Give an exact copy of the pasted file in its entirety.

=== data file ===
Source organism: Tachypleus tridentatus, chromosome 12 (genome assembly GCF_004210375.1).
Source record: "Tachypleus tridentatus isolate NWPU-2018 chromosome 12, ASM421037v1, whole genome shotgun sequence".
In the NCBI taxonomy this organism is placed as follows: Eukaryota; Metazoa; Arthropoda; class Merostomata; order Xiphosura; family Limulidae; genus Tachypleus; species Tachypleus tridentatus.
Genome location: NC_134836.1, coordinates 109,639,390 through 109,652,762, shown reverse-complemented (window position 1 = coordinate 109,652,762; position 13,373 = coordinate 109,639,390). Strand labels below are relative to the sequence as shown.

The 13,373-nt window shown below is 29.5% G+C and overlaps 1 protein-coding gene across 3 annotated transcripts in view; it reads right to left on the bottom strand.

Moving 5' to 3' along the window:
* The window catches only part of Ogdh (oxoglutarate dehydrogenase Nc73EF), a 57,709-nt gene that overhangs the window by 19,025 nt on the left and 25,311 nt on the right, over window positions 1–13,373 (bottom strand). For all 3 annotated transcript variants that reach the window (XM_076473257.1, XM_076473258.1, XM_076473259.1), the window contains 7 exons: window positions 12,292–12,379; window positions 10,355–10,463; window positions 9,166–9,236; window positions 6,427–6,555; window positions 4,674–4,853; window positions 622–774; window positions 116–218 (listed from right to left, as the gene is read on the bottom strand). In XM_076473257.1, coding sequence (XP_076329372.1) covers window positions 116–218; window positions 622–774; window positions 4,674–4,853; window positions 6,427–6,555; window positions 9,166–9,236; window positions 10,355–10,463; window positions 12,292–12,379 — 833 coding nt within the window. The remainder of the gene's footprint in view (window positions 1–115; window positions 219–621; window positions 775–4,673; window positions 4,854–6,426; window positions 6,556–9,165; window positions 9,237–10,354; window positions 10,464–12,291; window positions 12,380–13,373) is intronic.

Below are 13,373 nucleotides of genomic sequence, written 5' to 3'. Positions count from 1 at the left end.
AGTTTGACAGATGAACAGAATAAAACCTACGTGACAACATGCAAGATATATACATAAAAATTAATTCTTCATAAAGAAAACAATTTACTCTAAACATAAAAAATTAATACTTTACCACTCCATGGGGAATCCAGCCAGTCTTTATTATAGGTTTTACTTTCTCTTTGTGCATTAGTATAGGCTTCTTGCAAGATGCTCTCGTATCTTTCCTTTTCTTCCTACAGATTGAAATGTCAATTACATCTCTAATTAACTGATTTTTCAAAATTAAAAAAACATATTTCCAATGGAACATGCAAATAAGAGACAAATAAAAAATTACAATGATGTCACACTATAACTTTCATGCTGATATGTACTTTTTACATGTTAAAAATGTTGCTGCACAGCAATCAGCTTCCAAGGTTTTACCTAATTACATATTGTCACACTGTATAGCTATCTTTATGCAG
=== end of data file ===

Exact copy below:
Source organism: Tachypleus tridentatus, chromosome 12 (genome assembly GCF_004210375.1).
Source record: "Tachypleus tridentatus isolate NWPU-2018 chromosome 12, ASM421037v1, whole genome shotgun sequence".
In the NCBI taxonomy this organism is placed as follows: Eukaryota; Metazoa; Arthropoda; class Merostomata; order Xiphosura; family Limulidae; genus Tachypleus; species Tachypleus tridentatus.
Genome location: NC_134836.1, coordinates 109,639,390 through 109,652,762, shown reverse-complemented (window position 1 = coordinate 109,652,762; position 13,373 = coordinate 109,639,390). Strand labels below are relative to the sequence as shown.

The 13,373-nt window shown below is 29.5% G+C and overlaps 1 protein-coding gene across 3 annotated transcripts in view; it reads right to left on the bottom strand.

Moving 5' to 3' along the window:
* The window catches only part of Ogdh (oxoglutarate dehydrogenase Nc73EF), a 57,709-nt gene that overhangs the window by 19,025 nt on the left and 25,311 nt on the right, over window positions 1–13,373 (bottom strand). For all 3 annotated transcript variants that reach the window (XM_076473257.1, XM_076473258.1, XM_076473259.1), the window contains 7 exons: window positions 12,292–12,379; window positions 10,355–10,463; window positions 9,166–9,236; window positions 6,427–6,555; window positions 4,674–4,853; window positions 622–774; window positions 116–218 (listed from right to left, as the gene is read on the bottom strand). In XM_076473257.1, coding sequence (XP_076329372.1) covers window positions 116–218; window positions 622–774; window positions 4,674–4,853; window positions 6,427–6,555; window positions 9,166–9,236; window positions 10,355–10,463; window positions 12,292–12,379 — 833 coding nt within the window. The remainder of the gene's footprint in view (window positions 1–115; window positions 219–621; window positions 775–4,673; window positions 4,854–6,426; window positions 6,556–9,165; window positions 9,237–10,354; window positions 10,464–12,291; window positions 12,380–13,373) is intronic.

Below are 13,373 nucleotides of genomic sequence, written 5' to 3'. Positions count from 1 at the left end.
AGTTTGACAGATGAACAGAATAAAACCTACGTGACAACATGCAAGATATATACATAAAAATTAATTCTTCATAAAGAAAACAATTTACTCTAAACATAAAAAATTAATACTTTACCACTCCATGGGGAATCCAGCCAGTCTTTATTATAGGTTTTACTTTCTCTTTGTGCATTAGTATAGGCTTCTTGCAAGATGCTCTCGTATCTTTCCTTTTCTTCCTACAGATTGAAATGTCAATTACATCTCTAATTAACTGATTTTTCAAAATTAAAAAAACATATTTCCAATGGAACATGCAAATAAGAGACAAATAAAAAATTACAATGATGTCACACTATAACTTTCATGCTGATATGTACTTTTTACATGTTAAAAATGTTGCTGCACAGCAATCAGCTTCCAAGGTTTTACCTAATTACATATTGTCACACTGTATAGCTATCTTTATGCAG